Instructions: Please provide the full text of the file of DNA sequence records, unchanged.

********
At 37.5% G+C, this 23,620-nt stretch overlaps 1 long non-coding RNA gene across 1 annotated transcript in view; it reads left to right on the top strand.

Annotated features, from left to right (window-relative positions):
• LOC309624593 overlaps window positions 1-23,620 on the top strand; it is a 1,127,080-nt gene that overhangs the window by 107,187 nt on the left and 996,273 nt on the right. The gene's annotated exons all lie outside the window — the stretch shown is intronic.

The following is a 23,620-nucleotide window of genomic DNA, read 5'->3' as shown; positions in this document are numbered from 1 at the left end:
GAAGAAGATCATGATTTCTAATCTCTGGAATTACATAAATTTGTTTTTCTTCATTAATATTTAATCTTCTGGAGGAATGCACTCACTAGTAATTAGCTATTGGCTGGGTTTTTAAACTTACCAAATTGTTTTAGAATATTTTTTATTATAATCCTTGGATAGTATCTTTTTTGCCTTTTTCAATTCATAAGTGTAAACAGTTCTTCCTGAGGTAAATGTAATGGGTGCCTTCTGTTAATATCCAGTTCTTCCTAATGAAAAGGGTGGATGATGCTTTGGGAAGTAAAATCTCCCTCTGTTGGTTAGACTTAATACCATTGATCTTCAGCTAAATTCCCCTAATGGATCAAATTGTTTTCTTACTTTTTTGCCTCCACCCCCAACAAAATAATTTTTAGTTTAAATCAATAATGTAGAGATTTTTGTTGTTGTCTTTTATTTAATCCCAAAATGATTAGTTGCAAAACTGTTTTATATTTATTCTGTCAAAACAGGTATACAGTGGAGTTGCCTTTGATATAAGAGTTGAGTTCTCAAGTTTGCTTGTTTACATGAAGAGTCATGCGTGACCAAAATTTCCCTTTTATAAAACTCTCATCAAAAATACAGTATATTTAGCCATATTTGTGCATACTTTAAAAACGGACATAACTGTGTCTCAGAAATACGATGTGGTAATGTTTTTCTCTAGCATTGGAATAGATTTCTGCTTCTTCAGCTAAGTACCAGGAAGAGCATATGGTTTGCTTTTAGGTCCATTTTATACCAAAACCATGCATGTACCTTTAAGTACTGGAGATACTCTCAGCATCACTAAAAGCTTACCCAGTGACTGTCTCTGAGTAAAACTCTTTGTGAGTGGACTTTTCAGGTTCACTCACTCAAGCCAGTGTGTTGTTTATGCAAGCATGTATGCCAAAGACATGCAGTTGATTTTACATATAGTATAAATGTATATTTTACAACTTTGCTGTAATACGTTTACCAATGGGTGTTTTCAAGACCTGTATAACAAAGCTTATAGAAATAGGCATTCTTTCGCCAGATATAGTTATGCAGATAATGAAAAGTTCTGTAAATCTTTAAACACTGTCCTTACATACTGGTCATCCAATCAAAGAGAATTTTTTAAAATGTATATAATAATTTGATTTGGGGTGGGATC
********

At 37.5% G+C, this 23,620-nt stretch overlaps 1 long non-coding RNA gene across 1 annotated transcript in view; it reads left to right on the top strand.

Annotated features, from left to right (window-relative positions):
• LOC309624593 overlaps window positions 1-23,620 on the top strand; it is a 1,127,080-nt gene that overhangs the window by 107,187 nt on the left and 996,273 nt on the right. The gene's annotated exons all lie outside the window — the stretch shown is intronic.

The following is a 23,620-nucleotide window of genomic DNA, read 5'->3' as shown; positions in this document are numbered from 1 at the left end:
GAAGAAGATCATGATTTCTAATCTCTGGAATTACATAAATTTGTTTTTCTTCATTAATATTTAATCTTCTGGAGGAATGCACTCACTAGTAATTAGCTATTGGCTGGGTTTTTAAACTTACCAAATTGTTTTAGAATATTTTTTATTATAATCCTTGGATAGTATCTTTTTTGCCTTTTTCAATTCATAAGTGTAAACAGTTCTTCCTGAGGTAAATGTAATGGGTGCCTTCTGTTAATATCCAGTTCTTCCTAATGAAAAGGGTGGATGATGCTTTGGGAAGTAAAATCTCCCTCTGTTGGTTAGACTTAATACCATTGATCTTCAGCTAAATTCCCCTAATGGATCAAATTGTTTTCTTACTTTTTTGCCTCCACCCCCAACAAAATAATTTTTAGTTTAAATCAATAATGTAGAGATTTTTGTTGTTGTCTTTTATTTAATCCCAAAATGATTAGTTGCAAAACTGTTTTATATTTATTCTGTCAAAACAGGTATACAGTGGAGTTGCCTTTGATATAAGAGTTGAGTTCTCAAGTTTGCTTGTTTACATGAAGAGTCATGCGTGACCAAAATTTCCCTTTTATAAAACTCTCATCAAAAATACAGTATATTTAGCCATATTTGTGCATACTTTAAAAACGGACATAACTGTGTCTCAGAAATACGATGTGGTAATGTTTTTCTCTAGCATTGGAATAGATTTCTGCTTCTTCAGCTAAGTACCAGGAAGAGCATATGGTTTGCTTTTAGGTCCATTTTATACCAAAACCATGCATGTACCTTTAAGTACTGGAGATACTCTCAGCATCACTAAAAGCTTACCCAGTGACTGTCTCTGAGTAAAACTCTTTGTGAGTGGACTTTTCAGGTTCACTCACTCAAGCCAGTGTGTTGTTTATGCAAGCATGTATGCCAAAGACATGCAGTTGATTTTACATATAGTATAAATGTATATTTTACAACTTTGCTGTAATACGTTTACCAATGGGTGTTTTCAAGACCTGTATAACAAAGCTTATAGAAATAGGCATTCTTTCGCCAGATATAGTTATGCAGATAATGAAAAGTTCTGTAAATCTTTAAACACTGTCCTTACATACTGGTCATCCAATCAAAGAGAATTTTTTAAAATGTATATAATAATTTGATTTGGGGTGGGATC